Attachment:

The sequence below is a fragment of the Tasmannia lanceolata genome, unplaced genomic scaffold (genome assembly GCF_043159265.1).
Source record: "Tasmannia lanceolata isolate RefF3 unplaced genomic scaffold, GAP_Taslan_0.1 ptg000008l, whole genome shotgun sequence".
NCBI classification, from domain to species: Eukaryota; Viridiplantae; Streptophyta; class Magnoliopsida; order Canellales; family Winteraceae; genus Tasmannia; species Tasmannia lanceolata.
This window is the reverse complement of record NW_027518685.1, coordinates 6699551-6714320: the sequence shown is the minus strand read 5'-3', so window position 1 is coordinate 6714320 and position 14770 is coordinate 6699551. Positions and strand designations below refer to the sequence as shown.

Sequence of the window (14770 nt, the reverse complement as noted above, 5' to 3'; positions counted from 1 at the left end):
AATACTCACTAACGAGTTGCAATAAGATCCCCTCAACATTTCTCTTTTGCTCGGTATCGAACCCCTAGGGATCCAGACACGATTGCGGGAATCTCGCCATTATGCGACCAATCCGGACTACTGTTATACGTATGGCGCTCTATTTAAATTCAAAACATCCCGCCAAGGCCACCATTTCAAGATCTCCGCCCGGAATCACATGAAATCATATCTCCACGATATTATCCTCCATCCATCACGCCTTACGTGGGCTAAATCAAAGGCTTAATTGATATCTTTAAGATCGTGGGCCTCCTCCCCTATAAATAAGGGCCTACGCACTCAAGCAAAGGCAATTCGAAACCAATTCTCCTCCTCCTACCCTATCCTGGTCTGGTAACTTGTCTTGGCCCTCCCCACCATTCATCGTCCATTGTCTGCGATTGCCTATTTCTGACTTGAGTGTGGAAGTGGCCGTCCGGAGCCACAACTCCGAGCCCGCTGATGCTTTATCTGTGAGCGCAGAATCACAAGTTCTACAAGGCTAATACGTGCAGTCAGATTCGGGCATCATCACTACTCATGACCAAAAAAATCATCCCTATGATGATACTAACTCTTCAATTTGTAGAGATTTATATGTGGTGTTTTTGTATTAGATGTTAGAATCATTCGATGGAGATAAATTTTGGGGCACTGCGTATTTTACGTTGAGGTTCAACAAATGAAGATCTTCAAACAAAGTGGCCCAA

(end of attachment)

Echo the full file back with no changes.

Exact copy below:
The sequence below is a fragment of the Tasmannia lanceolata genome, unplaced genomic scaffold (genome assembly GCF_043159265.1).
Source record: "Tasmannia lanceolata isolate RefF3 unplaced genomic scaffold, GAP_Taslan_0.1 ptg000008l, whole genome shotgun sequence".
NCBI classification, from domain to species: Eukaryota; Viridiplantae; Streptophyta; class Magnoliopsida; order Canellales; family Winteraceae; genus Tasmannia; species Tasmannia lanceolata.
This window is the reverse complement of record NW_027518685.1, coordinates 6699551-6714320: the sequence shown is the minus strand read 5'-3', so window position 1 is coordinate 6714320 and position 14770 is coordinate 6699551. Positions and strand designations below refer to the sequence as shown.

Sequence of the window (14770 nt, the reverse complement as noted above, 5' to 3'; positions counted from 1 at the left end):
AATACTCACTAACGAGTTGCAATAAGATCCCCTCAACATTTCTCTTTTGCTCGGTATCGAACCCCTAGGGATCCAGACACGATTGCGGGAATCTCGCCATTATGCGACCAATCCGGACTACTGTTATACGTATGGCGCTCTATTTAAATTCAAAACATCCCGCCAAGGCCACCATTTCAAGATCTCCGCCCGGAATCACATGAAATCATATCTCCACGATATTATCCTCCATCCATCACGCCTTACGTGGGCTAAATCAAAGGCTTAATTGATATCTTTAAGATCGTGGGCCTCCTCCCCTATAAATAAGGGCCTACGCACTCAAGCAAAGGCAATTCGAAACCAATTCTCCTCCTCCTACCCTATCCTGGTCTGGTAACTTGTCTTGGCCCTCCCCACCATTCATCGTCCATTGTCTGCGATTGCCTATTTCTGACTTGAGTGTGGAAGTGGCCGTCCGGAGCCACAACTCCGAGCCCGCTGATGCTTTATCTGTGAGCGCAGAATCACAAGTTCTACAAGGCTAATACGTGCAGTCAGATTCGGGCATCATCACTACTCATGACCAAAAAAATCATCCCTATGATGATACTAACTCTTCAATTTGTAGAGATTTATATGTGGTGTTTTTGTATTAGATGTTAGAATCATTCGATGGAGATAAATTTTGGGGCACTGCGTATTTTACGTTGAGGTTCAACAAATGAAGATCTTCAAACAAAGTGGCCCAA